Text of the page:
Heche was most illuminating in roles that carried a hint of danger. Even in Gus Van Sant’s risible, unnecessary remake of “Psycho,” one of his smarter choices was casting Heche in the role of Marion Crane, a desperate woman resolved to escape the world of predatory men and tragically fated to succumb to it. Films like “Wag the Dog” and “Return to Paradise” show the darker edges of Heche’s persona, playing foils and manipulators more than capable of rewriting reality to suit their purposes.
This would be the beginning of Heche’s lifelong stardom in a just world. But her relationship with Ellen was just too tawdry to leave alone, and a never-ending deluge of homophobia and misogyny in the press and pop culture quickly marginalized her. At the premiere for “Volcano,” she was warned that she’d lose her contract with Warner Bros. if she brought DeGeneres as her date; Heche chose to do it anyway because screw the optics, and suddenly a $10 million picture deal went up in flames.
If Hollywood wanted to punish her for being a lesbian, her breakup with DeGeneres and subsequent dating of men after that just made America want to punish her further. As a short-haired lesbian in the public eye, we demonized her as a deviant. Going back to men after that (DeGeneres would be the only woman Heche ever dated) made her not bisexual, but a hypocrite in the eyes of an unforgiving public.
Her career also suffered, moving into a series of supporting roles and television after that. But that marginalization didn’t dull her spark on screen; take Jonathan Glazer’s “Birth,” where she plays a woman who similarly makes herself small in the wake of information that might disrupt the status quo. She begins the film carrying a terrible secret, one she’s desperate to bury in the woods; she ends it confessing that secret, Heche unafraid to share an uncomfortable sexual energy in a room with a ten-year-old, as she explains why he couldn’t possibly be the reincarnated form of her dead lover—because he’d gone to his wife first instead of her. It’s a scene remarkable for its taboo nature as it is Heche’s incredible ability to navigate the murky questions at its center.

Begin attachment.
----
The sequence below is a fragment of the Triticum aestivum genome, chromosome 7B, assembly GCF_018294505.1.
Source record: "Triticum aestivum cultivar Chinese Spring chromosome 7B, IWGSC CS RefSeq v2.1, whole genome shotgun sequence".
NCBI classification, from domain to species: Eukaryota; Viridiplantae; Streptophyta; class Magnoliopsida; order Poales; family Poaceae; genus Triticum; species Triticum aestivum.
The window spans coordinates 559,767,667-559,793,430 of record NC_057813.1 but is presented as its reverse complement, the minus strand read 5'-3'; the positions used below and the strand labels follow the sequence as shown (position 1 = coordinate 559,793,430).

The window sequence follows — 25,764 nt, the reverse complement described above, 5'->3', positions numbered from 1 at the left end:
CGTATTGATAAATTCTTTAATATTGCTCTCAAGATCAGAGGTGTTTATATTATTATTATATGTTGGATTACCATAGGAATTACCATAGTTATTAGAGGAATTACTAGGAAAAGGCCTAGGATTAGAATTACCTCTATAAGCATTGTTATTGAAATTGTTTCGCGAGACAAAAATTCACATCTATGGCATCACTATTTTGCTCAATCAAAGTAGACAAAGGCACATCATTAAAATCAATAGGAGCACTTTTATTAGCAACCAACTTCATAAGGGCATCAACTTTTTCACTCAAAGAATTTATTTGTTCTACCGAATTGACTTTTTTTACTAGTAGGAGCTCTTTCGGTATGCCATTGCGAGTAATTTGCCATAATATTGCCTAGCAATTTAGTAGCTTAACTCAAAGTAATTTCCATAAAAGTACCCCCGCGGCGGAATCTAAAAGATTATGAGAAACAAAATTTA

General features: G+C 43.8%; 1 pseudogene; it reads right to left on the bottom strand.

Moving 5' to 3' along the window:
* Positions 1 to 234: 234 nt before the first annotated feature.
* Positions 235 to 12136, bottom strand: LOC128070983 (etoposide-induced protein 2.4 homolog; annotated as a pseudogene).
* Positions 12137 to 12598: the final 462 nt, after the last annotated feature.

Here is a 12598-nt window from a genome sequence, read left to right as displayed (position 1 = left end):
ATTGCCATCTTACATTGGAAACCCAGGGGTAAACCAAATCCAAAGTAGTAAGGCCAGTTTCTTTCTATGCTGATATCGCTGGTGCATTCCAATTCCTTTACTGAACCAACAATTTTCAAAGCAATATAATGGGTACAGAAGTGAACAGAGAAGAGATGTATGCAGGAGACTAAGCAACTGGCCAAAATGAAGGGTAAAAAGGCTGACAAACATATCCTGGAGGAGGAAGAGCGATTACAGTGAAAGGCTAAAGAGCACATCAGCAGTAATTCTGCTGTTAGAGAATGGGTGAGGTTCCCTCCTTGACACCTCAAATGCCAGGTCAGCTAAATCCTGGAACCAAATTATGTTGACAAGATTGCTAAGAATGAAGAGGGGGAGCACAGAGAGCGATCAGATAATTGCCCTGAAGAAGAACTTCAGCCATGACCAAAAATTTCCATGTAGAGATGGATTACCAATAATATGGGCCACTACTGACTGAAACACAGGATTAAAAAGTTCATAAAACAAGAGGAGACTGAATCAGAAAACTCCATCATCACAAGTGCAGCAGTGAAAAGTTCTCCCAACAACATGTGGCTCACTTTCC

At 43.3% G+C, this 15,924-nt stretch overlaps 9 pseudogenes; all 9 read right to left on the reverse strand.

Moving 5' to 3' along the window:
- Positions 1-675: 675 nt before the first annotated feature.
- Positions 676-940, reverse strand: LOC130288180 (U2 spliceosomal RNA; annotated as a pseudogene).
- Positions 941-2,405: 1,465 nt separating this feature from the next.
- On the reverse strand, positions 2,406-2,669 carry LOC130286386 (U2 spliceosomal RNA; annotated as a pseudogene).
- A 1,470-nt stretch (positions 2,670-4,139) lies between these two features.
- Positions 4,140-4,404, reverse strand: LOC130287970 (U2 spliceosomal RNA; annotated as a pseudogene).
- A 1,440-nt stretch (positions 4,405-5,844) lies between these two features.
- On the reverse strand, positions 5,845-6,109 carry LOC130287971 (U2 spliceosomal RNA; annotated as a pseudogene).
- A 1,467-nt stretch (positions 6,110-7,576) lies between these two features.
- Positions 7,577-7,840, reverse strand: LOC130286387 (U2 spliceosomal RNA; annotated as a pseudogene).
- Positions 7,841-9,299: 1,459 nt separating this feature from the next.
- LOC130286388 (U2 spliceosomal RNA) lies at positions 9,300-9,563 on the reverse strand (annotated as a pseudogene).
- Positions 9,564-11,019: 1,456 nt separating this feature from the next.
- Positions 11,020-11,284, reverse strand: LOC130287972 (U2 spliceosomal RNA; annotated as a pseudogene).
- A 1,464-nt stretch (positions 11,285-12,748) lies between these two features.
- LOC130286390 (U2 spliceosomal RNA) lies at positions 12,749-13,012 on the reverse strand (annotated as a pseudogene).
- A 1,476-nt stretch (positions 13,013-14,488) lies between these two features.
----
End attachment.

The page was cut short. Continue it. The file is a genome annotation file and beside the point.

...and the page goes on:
To think about Anne Heche’s life and career is to contemplate the predatory nature of celebrity culture—how it consumes even its most willing participants, and eviscerates anyone who doesn’t fit the precise mold expected of them. She was a complicated figure, as capable of inflicting harm as she was of receiving it. Hers was a life marred by abuse, mental health and substance issues, and the all-seeing eye of a pop culture that wasn’t ready to treat her love life as anything more than a sideshow.
And yet, through all those ups and downs, there’s still the work—a career marked by stunning performances that barely scratched the surface of her capabilities. I can only hope we choose that as her legacy: not the demons (some of whom we created), but the angels she created on screen, no matter what judgment we threw at her.